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Old Jan 29, 2008, 06:47 PM
Life begins at transition
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Great minds think alike I've got the Dell as well, had no issues whatsoever. In CAD a good screen is important. Likewise, make sure the video card has hardware acceleration AutoCAD can use. Commands like DVIEW are useless otherwise.
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Old Feb 07, 2008, 07:02 AM
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Nem3 you have made excellent work. I believe that I only need is the intake and exhaust ducting with MF480 in the middle.
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Old Feb 07, 2008, 07:05 AM
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Please I need the file in AutoCad format.
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Old Feb 07, 2008, 10:39 AM
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Originally Posted by dimigav
Please I need the file in AutoCad format.
All in good time my friend. I have finally completed the new version of the intakes. Now they have a constantly shrinking area all the way to the fan. Now I can concentrate on getting some stringers and other supports. Once that's completed it all comes down to cutting out the parts to check for fit and finish. Then I will release the plans for all.
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Old Feb 07, 2008, 12:00 PM
smug in granny panties
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good deal nem. all the work can be a pain but good ducting is gonna be important on this kind of model. I went through like 20 fronts and backs on mine before I was happy. cause you start out at 100 percent performance for your fan then every bend and angle it starts to go down, and if vectoring is expected every darn percent counts! lol cause even in perfect setup your picking acceptable losses for vectoring on the back side. course for me I made things worse for myself on mine cause I was also chasing weight and size, and went a tad on the small side, so tight confines didnt help.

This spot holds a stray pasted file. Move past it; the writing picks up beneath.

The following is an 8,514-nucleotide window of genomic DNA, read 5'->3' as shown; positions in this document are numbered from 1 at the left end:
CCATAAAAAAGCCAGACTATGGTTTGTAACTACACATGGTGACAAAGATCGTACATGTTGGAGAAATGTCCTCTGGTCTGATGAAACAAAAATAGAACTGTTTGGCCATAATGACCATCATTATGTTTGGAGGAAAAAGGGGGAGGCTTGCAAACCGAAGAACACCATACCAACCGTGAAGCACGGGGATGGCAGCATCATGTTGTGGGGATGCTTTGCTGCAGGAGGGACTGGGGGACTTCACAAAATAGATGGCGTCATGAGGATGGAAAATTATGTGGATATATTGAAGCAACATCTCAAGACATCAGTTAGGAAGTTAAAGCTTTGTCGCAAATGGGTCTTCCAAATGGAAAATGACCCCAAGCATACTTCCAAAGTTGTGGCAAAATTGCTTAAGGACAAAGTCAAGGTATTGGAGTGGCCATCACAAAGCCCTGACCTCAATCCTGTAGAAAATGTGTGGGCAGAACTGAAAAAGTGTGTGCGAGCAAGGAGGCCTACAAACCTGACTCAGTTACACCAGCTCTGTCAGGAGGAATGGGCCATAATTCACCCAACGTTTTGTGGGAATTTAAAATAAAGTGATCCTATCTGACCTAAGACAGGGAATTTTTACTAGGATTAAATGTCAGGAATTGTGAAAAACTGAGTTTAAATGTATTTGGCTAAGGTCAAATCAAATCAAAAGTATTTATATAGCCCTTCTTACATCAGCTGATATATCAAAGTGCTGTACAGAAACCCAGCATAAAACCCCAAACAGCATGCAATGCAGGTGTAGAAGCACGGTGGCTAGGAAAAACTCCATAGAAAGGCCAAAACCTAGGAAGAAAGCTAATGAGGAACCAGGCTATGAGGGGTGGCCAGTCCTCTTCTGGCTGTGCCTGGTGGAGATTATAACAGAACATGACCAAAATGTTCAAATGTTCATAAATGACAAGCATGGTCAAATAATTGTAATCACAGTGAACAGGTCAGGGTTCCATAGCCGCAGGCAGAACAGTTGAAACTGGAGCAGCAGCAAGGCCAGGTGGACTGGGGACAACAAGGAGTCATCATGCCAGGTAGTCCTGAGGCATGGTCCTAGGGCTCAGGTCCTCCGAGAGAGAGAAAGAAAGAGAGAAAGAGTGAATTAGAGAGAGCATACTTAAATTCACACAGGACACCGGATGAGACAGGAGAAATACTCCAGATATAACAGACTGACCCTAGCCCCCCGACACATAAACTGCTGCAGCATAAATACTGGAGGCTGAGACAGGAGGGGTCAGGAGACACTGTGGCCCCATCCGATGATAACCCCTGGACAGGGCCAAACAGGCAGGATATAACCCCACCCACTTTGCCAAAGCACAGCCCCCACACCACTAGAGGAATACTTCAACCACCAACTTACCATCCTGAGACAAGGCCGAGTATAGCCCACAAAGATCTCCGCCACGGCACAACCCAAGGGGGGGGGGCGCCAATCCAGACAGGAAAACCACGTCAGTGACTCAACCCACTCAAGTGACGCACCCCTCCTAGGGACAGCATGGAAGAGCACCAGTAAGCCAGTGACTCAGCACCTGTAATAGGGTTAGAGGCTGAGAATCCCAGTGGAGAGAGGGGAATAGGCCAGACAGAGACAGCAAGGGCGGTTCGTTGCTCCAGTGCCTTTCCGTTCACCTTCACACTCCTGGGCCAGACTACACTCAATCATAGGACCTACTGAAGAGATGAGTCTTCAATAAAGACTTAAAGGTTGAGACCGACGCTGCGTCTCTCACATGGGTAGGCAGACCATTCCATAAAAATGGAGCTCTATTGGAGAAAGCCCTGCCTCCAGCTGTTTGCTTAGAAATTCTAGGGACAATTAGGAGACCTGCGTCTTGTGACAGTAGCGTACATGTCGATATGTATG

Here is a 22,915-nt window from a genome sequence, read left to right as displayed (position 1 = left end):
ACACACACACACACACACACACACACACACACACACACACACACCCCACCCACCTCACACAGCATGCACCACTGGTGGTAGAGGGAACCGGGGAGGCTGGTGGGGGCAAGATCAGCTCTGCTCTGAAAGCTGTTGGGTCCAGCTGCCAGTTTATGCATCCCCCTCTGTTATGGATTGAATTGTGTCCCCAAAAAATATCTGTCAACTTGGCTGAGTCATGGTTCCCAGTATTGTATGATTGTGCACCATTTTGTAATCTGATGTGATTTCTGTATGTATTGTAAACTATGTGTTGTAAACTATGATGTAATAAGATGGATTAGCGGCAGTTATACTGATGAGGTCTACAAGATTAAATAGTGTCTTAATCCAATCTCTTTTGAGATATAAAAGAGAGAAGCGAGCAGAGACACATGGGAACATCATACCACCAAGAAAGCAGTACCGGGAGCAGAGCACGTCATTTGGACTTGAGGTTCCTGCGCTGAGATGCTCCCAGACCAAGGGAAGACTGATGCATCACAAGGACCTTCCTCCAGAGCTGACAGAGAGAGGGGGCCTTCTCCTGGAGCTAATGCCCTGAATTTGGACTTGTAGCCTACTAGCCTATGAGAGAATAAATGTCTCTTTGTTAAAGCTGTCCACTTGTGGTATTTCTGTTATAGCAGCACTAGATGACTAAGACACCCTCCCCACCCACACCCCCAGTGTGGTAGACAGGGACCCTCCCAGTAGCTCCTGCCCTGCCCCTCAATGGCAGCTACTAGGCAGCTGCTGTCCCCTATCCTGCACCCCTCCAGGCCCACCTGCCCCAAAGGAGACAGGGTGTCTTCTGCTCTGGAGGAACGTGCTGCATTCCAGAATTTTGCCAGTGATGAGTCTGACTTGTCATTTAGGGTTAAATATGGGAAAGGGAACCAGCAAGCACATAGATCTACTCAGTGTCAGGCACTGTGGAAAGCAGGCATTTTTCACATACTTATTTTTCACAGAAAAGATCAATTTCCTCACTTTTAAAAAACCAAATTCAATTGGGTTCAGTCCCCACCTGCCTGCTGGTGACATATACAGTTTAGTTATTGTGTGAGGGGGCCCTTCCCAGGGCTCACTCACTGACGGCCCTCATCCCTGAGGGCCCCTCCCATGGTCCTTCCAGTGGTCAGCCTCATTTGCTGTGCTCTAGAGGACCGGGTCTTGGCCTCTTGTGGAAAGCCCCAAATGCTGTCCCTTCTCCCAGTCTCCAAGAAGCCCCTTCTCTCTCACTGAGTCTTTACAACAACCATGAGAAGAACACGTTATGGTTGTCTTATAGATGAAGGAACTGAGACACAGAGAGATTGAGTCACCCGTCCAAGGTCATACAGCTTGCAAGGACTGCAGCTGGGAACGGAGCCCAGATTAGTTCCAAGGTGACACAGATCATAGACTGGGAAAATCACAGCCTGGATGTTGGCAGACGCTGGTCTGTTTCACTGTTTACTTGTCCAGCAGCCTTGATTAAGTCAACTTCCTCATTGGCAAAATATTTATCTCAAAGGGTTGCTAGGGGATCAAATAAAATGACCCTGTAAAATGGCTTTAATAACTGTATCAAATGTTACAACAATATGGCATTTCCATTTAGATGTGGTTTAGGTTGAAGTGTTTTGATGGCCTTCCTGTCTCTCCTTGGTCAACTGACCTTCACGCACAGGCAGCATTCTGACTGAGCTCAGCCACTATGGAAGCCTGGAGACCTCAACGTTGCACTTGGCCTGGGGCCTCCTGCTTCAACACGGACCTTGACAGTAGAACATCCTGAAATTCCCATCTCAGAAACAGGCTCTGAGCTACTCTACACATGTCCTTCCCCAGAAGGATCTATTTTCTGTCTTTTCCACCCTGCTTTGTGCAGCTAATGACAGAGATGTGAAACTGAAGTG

Barry
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Old Feb 07, 2008, 02:40 PM
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I know what your talking about. I am actually considering redoing my exhausts. I have yet to check and see what the area is in between the start and end shape I used. So I may still go that route since you bring up a very good point. If I use thrust vectoring, which I plan to, the exhaust should be more intensively designed than the intakes were. I will also most likely do the same thing I did on the intakes.

My goal was to have a constant area all the way to the fan blades. The problem is that the spinner cone on the front of the fan takes up a lot of area. And most intakes do not take that into account. So what I did with the new ones, is account for the area that is taken up by the spinner. So the intakes continue shrinking, from 31.65 sq. cm down to 29.10 sq. cm. at the start of the spinner. Then the intake follows the contour of the spinner to keep a constant 29.10 sq. cm. area all the way to the fan blades.